First of all be honest with yourself.  You know yourself better than anyone…so if you’re struggling with anxiety, depression, stress, anger, fear, etc., first admit it to yourself, then look for some help.  You don’t need to shout it from the rooftops like, “HEY EVERYONE! I’M DEPRESSED!”  No, just reach out to a support person who won’t judge you: this could be someone on your child’s medical team (nurse, social worker, physician, etc.)…you can tell them, they’ll help you.  It can also be a fellow heart parent…we’re a great resource for one another!  It can be someone who has a child with a different illness.  Whoever it is, pick one person that you are comfortable being vulnerable with.  Reach out to them and be honest.

Recognize that feeling this way does not make you a failure.  Rather, it is ok to FEEL.  We were not made to be robots…we are human beings with struggles and emotions: don’t let them get the best of you.

Sometimes you do need to see a professional about how you feel, be it a social worker or a therapist.  Again, this is ok…they’re great people who are there to help.  Don’t let the stigma stop you from getting help!  You can start this conversation with a therapist and it’ll be a safe place to discuss and won’t always immediately lead to a diagnosis or medication.  Sometimes you just need to talk or get some good tools to help you through those tough times.

Practice some self-care.  This is really important because while we care for our heart warriors, we can sometimes let ourselves slip.  Self care does not equal selfishness.  Your self care depends on…you: everyone is different and has different things that could meet their needs, particularly while they’re in the hospital with their child.  For some people, switching places with a spouse and going home for a couple hours is a powerful recharging method.  For others it might be taking a walk through the hospital so you’re not very far away.  It’s ok to take a moment here and there for yourself: for me, it was chocolate milk and coffee.  I’d grab a chocolate milk from the nourishment room, then walk to the waiting room to make myself a cup of coffee.  I was only down the hall, but I was away enough to feel like I could breath for a minute, if that makes sense.  I’d sip my coffee and milk and look out the front windows of the hospital at the cars going by…and I’d just zone out.  It was great.  Another good tip is practicing mindfulness.  According to mindful.org, mindfulness is the basic human ability to be fully present, aware of where we are  and what we’re doing.  There’s some great tips on their site, so check it out.  Be there for yourself, too.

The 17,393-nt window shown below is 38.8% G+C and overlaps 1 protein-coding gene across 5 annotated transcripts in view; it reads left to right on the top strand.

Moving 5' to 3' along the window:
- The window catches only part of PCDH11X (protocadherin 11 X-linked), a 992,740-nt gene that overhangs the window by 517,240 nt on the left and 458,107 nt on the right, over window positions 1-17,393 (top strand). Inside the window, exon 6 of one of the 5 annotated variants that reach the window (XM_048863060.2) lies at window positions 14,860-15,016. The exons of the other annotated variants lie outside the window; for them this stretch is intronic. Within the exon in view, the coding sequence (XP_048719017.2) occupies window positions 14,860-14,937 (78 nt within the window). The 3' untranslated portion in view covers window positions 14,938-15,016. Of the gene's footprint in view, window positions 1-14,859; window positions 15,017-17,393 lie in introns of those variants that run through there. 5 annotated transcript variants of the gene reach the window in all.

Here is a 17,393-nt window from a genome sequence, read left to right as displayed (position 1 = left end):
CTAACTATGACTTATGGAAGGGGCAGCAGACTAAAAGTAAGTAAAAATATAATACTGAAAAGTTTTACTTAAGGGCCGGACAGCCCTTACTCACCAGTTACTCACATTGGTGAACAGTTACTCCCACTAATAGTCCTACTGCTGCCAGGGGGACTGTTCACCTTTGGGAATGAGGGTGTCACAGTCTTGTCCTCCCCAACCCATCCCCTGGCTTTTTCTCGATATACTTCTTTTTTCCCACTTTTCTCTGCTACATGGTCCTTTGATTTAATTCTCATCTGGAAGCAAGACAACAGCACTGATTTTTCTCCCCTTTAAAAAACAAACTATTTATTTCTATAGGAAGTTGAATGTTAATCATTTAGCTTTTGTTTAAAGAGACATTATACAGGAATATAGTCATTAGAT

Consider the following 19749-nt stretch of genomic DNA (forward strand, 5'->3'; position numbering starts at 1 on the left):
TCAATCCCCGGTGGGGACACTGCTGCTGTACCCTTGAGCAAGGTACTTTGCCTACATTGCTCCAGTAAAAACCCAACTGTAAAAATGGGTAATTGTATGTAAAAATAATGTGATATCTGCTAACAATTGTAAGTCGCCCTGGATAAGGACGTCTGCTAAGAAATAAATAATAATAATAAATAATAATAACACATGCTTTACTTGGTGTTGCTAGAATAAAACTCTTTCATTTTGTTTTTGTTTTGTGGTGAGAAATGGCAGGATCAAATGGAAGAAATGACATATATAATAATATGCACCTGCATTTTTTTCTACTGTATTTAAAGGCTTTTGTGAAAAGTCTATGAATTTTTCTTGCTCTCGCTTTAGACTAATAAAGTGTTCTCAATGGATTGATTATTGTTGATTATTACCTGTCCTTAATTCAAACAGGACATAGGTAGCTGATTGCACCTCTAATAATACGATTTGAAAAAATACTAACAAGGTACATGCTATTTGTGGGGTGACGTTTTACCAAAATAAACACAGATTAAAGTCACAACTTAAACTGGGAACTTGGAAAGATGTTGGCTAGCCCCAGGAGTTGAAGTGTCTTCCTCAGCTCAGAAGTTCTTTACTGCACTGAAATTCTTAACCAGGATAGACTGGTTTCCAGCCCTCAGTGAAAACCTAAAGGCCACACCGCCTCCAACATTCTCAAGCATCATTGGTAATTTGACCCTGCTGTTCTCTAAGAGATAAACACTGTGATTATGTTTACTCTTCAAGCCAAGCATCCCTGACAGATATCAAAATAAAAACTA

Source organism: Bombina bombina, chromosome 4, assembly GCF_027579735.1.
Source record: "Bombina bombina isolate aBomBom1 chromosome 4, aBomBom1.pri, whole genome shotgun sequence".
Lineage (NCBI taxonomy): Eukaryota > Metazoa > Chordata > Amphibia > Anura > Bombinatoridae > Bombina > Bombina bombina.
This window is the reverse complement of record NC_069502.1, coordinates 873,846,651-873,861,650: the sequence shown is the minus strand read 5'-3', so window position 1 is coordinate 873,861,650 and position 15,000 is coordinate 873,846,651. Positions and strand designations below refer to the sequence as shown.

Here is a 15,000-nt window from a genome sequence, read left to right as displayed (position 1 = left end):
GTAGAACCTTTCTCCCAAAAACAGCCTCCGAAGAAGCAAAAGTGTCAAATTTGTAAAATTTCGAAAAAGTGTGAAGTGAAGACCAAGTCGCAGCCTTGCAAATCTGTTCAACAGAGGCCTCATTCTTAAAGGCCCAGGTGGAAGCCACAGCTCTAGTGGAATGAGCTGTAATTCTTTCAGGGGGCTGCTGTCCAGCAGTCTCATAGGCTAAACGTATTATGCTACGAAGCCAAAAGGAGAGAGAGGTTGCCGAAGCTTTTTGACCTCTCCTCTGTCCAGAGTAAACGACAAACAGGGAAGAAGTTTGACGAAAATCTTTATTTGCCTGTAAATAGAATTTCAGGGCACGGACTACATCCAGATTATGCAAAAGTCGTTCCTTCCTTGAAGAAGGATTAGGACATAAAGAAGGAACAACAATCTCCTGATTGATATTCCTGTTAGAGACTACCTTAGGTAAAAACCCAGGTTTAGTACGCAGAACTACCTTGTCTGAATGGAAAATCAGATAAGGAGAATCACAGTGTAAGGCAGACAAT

Look out for one another.  Heart Dads.  Heart Moms,  Heart Siblings.  Heart Friends.  We are a community and we need to support one another: be sure to acknowledge and appreciate one another!  It just feels so good to know someone is cheering you on, especially when it feels like you’re isolated.  With that said, don’t be an island…seek help from friends, family, your child’s medical team, faith leaders, professionals, etc.  If you want to talk, email me! From time to time I get readers who email me and I love chatting with you and learning about your kids and where you’re from, etc.  I won’t judge you, I just want to help!

Also, I need to acknowledge that sometimes circumstances can seem much too difficult to bear.  If you feel like you’re at the end of the rope or you’re struggling with suicidal thoughts, please contact the National Suicide Prevention Lifeline at 1-800-273-8255 any time of day or visit their site at Suicide Prevention Lifelife for resources and an online chat option.  You’re not alone and people are there to help!  If you’re an international reader (and I’m so thankful for you!) please visit this page for Suicide Prevention resources around the world: IASP.